JBL Portable Bluetooth Speaker

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A couple of months ago I finally decided it might be convenient to have a portable Bluetooth speaker that I could use to play music from my phone or other device. The idea was that it would be something I could use when we’re playing a card game or outside grilling. After scrolling through numerous reviews on Amazon I encountered this little device, which I eventually received as a gift from my wish list.

The JBL Micro Wireless Ultra-Portable Speaker provides amazing sound considering its size. According to the documentation it will run on battery for about five hours, though some reviewers have experienced longer usage times. It’s also possible to use the device while recharging it.

Considering its size and relatively low cost (about $50), I am very impressed by this piece of tech. So was my wife. The first time I tried it out she immediately stated that she wants one. Friends have made similar comments when showing it to them.

There are other very similar JBL models. This particular one has a built-in bass port.

It’s been useful in cases when I didn’t expect it. For example, the turn-by-turn navigation instructions from Google Maps sounded excellent.

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Philips Sound Bar (CSS2123)

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In additional to a new Blu-ray player, last weekend I also purchased a Philips Sound Bar (CSS2123) for our living room HDTV. The speakers included with the 32″ HDTV are OK. They’re not the worst. The ones in my smaller HDTVs are so bad they must be connected to external speakers to be tolerable.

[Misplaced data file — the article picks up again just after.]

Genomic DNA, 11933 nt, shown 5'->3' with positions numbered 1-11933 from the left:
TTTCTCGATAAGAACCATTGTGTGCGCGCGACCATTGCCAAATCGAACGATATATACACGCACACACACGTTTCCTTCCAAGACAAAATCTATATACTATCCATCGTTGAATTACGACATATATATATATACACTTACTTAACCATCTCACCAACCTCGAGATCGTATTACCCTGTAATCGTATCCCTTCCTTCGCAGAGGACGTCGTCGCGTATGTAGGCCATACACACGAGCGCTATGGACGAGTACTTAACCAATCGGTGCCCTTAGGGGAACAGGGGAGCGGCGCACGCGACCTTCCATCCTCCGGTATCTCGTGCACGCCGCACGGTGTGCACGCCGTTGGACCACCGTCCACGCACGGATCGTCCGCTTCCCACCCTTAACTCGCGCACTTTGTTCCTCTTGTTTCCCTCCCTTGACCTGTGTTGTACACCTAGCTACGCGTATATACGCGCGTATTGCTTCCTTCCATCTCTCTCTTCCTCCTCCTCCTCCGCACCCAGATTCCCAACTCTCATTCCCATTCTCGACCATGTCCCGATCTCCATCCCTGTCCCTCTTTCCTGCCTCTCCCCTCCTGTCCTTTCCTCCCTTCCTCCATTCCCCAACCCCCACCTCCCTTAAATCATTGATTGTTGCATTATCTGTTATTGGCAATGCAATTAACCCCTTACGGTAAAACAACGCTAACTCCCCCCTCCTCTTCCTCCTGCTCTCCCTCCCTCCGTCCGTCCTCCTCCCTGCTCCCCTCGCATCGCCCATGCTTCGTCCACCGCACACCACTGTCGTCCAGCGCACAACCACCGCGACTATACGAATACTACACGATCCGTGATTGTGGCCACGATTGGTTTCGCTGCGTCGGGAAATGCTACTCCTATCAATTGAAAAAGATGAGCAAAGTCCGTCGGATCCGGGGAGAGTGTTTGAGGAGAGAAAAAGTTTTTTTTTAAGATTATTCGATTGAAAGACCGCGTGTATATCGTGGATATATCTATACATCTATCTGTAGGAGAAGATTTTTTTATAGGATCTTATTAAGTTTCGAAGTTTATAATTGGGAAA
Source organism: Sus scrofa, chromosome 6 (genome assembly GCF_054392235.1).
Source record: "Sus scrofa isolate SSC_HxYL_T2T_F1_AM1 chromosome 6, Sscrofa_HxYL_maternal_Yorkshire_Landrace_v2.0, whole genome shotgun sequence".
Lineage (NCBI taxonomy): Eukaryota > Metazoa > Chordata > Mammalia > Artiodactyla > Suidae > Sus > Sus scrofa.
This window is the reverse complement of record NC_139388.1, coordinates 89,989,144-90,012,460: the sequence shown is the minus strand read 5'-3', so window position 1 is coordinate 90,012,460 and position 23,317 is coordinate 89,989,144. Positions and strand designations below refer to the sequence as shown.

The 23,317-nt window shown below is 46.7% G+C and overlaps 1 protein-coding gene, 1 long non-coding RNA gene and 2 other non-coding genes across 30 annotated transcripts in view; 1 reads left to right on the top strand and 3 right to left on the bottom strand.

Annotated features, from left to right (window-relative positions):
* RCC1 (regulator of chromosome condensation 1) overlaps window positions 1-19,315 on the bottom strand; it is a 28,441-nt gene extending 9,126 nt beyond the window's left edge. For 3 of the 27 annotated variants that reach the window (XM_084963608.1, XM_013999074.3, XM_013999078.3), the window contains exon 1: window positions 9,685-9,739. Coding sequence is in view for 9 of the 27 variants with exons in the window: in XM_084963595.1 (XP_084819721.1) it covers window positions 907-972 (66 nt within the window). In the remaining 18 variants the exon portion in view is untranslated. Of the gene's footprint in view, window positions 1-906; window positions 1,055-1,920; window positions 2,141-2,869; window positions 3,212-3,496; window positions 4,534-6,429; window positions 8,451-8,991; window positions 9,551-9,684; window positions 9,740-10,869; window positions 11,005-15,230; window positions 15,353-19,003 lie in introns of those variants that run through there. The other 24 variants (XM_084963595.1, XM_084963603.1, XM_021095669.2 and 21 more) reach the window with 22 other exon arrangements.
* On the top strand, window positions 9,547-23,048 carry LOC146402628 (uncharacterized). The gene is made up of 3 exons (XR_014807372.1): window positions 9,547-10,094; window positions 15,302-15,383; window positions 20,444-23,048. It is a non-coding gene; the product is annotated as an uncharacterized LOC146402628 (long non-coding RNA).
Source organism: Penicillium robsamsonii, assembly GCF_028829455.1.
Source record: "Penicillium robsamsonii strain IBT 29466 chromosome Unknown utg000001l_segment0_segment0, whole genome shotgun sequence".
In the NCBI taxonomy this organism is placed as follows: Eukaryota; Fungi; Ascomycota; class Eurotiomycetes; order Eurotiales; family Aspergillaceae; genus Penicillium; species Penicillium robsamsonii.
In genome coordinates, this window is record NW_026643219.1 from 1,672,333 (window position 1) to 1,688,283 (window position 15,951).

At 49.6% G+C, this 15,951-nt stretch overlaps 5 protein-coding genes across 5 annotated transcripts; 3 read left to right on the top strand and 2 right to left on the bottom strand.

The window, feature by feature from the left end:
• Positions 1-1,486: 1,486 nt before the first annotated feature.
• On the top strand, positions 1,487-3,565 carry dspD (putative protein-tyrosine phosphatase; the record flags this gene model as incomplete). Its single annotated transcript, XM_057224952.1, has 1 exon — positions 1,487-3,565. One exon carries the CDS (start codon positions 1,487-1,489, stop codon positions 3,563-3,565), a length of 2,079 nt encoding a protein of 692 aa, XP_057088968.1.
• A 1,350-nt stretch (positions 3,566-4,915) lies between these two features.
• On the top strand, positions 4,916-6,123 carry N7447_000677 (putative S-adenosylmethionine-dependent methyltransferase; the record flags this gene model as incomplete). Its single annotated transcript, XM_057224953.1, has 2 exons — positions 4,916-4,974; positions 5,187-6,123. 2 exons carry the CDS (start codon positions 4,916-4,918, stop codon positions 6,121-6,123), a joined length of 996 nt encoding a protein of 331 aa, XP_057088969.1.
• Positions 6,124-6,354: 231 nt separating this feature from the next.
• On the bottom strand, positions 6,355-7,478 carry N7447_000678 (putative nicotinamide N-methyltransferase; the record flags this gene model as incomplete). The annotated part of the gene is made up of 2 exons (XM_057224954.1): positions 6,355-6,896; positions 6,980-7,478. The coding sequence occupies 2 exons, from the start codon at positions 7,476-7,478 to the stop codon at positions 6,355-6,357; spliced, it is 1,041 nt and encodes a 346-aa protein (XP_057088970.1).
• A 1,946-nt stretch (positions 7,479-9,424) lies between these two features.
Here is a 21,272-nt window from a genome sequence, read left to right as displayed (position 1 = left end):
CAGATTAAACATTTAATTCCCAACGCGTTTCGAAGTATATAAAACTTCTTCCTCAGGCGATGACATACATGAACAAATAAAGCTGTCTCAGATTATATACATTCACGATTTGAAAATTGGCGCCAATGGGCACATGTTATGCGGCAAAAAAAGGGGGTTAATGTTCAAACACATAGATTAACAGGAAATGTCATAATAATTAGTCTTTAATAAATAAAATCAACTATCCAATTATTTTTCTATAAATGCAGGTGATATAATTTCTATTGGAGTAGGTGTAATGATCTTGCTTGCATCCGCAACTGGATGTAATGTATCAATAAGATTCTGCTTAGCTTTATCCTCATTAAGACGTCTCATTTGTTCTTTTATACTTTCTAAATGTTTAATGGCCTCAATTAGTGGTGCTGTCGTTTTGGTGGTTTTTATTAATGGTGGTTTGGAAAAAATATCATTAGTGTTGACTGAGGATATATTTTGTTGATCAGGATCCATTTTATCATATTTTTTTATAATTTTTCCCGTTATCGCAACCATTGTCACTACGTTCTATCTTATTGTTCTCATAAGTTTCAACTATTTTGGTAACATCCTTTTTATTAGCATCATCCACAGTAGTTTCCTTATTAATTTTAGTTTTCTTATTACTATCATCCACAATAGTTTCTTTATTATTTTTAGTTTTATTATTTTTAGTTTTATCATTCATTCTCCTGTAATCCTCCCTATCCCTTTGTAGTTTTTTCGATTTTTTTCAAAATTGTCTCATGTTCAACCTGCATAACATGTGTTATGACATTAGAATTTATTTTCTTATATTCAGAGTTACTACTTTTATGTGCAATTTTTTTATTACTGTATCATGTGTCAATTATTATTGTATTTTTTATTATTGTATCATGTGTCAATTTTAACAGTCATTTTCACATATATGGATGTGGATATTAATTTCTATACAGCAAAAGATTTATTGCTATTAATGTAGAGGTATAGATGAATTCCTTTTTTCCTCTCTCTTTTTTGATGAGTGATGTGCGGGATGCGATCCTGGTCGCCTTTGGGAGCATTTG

Still, we like to watch movies in the living room. I didn’t want to deal with full-surround sound. That would require a heavier investment of money and space. Instead, I decided to add a relatively inexpensive sound bar.

Audiophiles may not care for this set but we both have enjoyed it. Music, movies, and television sound really good though movies that I have ripped from DVD to an Apple TV format do not (This was done using Handbrake. I’m not sure why – the quality may have not been good before but it’s only become apparent with the use of better speakers – my next test is to rip to a slightly different format or to try movies purchased through iTunes).

The set cost $99 at Wal-Mart. It includes the sound bar itself, a wired sub-woofer, and a remote. During the first movie that we watched I had to turn the sub-woofer down. It was actually much deeper than I was expecting and I didn’t want to annoy any of our neighbors.

I haven’t experienced any major problems though when I tried to use a coaxial digital connection only the sound effects from the Apple TV came through. None of the audio for Netflix, or from our Tivo, worked. I suspect this has more to do with the different audio formats (stereo versus true surround) and for now I only have it connected to the TV via the headphone jack, which is split out to RCA adapters that go into the sound bar inputs (stereo only).

Updated 05/22/2013: So far so good. We haven’t had any problems with the sound bar.

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